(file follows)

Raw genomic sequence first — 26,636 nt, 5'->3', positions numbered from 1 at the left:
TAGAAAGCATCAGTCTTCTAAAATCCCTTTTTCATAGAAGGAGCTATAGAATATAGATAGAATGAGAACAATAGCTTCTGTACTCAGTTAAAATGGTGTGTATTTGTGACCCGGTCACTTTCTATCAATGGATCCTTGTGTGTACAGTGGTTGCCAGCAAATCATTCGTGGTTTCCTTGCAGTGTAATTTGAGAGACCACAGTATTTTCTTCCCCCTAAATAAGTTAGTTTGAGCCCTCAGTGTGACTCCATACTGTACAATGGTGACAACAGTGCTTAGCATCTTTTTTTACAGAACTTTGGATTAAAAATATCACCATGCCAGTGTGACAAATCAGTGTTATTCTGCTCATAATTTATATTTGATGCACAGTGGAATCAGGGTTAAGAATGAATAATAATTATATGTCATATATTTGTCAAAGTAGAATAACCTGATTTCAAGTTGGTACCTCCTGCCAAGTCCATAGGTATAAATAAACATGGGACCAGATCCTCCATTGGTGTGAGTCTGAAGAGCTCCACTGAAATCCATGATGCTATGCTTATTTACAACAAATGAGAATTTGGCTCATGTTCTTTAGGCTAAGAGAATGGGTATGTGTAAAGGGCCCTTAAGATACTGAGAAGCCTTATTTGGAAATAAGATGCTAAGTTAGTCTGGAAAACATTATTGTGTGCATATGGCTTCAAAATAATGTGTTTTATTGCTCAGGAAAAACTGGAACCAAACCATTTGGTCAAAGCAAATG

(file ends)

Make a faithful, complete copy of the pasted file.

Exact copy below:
Raw genomic sequence first — 26,636 nt, 5'->3', positions numbered from 1 at the left:
TAGAAAGCATCAGTCTTCTAAAATCCCTTTTTCATAGAAGGAGCTATAGAATATAGATAGAATGAGAACAATAGCTTCTGTACTCAGTTAAAATGGTGTGTATTTGTGACCCGGTCACTTTCTATCAATGGATCCTTGTGTGTACAGTGGTTGCCAGCAAATCATTCGTGGTTTCCTTGCAGTGTAATTTGAGAGACCACAGTATTTTCTTCCCCCTAAATAAGTTAGTTTGAGCCCTCAGTGTGACTCCATACTGTACAATGGTGACAACAGTGCTTAGCATCTTTTTTTACAGAACTTTGGATTAAAAATATCACCATGCCAGTGTGACAAATCAGTGTTATTCTGCTCATAATTTATATTTGATGCACAGTGGAATCAGGGTTAAGAATGAATAATAATTATATGTCATATATTTGTCAAAGTAGAATAACCTGATTTCAAGTTGGTACCTCCTGCCAAGTCCATAGGTATAAATAAACATGGGACCAGATCCTCCATTGGTGTGAGTCTGAAGAGCTCCACTGAAATCCATGATGCTATGCTTATTTACAACAAATGAGAATTTGGCTCATGTTCTTTAGGCTAAGAGAATGGGTATGTGTAAAGGGCCCTTAAGATACTGAGAAGCCTTATTTGGAAATAAGATGCTAAGTTAGTCTGGAAAACATTATTGTGTGCATATGGCTTCAAAATAATGTGTTTTATTGCTCAGGAAAAACTGGAACCAAACCATTTGGTCAAAGCAAATG